With billions in property losses expected in the aftermath of the earthquake and tsunami in Japan, will the property and casualty insurance market be able to absorb the claims? In the aftermath of any major catastrophe, insurers rely heavily on both reinsurance (insurance for insurers) and their reserves to pay the claims for the policies they hold. An interesting new study from Stifel Nicolaus, a Financial Services and Investment firm examines the impact of the earthquake in the global reinsurance market.
From Stifel Nicolaus:
• The 8.9M earthquake that hit Japan last Friday will likely have an impact on the (re)insurance industry, particularly on companies that have been diversifying their CAT exposure outside of the peak zone of U.S. wind. However, the Japanese insurance sector is a little distinct in that much of the risk has been kept “in house” – through a government-sponsored catastrophe reinsurance program.
• We believe, regardless of what the ultimate insured losses will be in Japan, it will certainly change pricing in the Asian and Australian region. Moreover, the confluence of all the many severe catastrophic events in the past year – accentuated by the recent Japan quake – should raise the overall stature of risk potential worldwide.
• It is difficult to determine exactly what the exposures would be for our Bermuda company universe since some of the catastrophe exposures would emanate from Bermuda as premiums but the exposures could be in Japan. Moreover, many companies tend to aggregate all Asian exposures, including Japan.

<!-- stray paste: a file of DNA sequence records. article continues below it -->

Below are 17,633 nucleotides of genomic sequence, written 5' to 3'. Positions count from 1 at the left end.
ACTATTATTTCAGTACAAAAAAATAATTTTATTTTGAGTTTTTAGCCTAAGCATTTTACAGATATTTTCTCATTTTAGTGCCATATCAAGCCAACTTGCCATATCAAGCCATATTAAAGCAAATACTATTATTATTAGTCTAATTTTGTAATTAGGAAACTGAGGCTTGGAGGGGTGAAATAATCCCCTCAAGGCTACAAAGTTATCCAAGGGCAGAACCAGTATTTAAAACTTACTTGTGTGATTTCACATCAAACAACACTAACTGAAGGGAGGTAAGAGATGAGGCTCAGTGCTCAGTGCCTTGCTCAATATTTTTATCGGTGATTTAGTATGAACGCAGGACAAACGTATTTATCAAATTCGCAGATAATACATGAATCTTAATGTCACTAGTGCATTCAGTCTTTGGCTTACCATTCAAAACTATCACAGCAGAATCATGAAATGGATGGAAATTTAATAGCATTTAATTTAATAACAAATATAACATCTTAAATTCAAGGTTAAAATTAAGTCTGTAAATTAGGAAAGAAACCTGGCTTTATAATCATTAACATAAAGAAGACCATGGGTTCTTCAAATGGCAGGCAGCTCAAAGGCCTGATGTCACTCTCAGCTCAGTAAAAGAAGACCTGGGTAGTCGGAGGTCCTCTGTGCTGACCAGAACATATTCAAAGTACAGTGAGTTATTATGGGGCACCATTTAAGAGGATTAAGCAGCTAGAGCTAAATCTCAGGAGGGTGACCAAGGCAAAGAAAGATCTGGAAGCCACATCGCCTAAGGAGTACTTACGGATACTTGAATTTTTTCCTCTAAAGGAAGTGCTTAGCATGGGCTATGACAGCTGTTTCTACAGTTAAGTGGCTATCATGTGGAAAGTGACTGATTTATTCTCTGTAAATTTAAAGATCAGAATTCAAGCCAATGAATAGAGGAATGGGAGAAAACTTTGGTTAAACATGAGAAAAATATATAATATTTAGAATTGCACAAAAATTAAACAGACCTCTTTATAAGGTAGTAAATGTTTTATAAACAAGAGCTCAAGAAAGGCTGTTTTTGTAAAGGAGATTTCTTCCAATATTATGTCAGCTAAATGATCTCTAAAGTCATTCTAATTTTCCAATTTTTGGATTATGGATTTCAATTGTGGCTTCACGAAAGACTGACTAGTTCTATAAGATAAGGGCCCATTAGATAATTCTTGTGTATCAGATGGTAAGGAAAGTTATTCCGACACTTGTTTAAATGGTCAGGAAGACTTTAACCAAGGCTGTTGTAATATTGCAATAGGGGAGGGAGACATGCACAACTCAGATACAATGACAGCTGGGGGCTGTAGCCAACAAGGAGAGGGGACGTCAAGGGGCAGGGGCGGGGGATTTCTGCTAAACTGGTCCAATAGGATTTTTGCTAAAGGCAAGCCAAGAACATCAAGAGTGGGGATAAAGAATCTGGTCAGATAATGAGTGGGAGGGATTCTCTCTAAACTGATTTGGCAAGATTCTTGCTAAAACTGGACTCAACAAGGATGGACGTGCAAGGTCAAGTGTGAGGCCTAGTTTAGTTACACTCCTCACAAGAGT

• Any knee-jerk pullback in the names as a result of the Japan losses will likely be made up very quickly – except for any companies that will be perceived to be capital constrained as a result of all the recent losses.
It remains to be seen what the long term effects of the earthquake on reinsurance market will be, but the capacity of reinsurance to withstand events like hurricanes and earthquakes is well established. So long as insurers are allowed to manage their risk and spread it globally, many of the claims in Japan should be paid without too many problems.
“Most reinsurers have described the overall global catastrophe reinsurance marketplace as the more stable of all the sectors of the property/casualty industry – with U.S. wind almost unanimously mentioned as the MOST stable in terms of pricing for property and cat reinsurance. That means, by definition, that the non-U.S. wind sector had been under at east a little more pressure from a pricing perspective. We believe that these aggregate cat events will add more stability to the non U.S. market, meaning the overall global reinsurance market will likely be better priced for the next year – perhaps a “head fake” harder market as we call it.”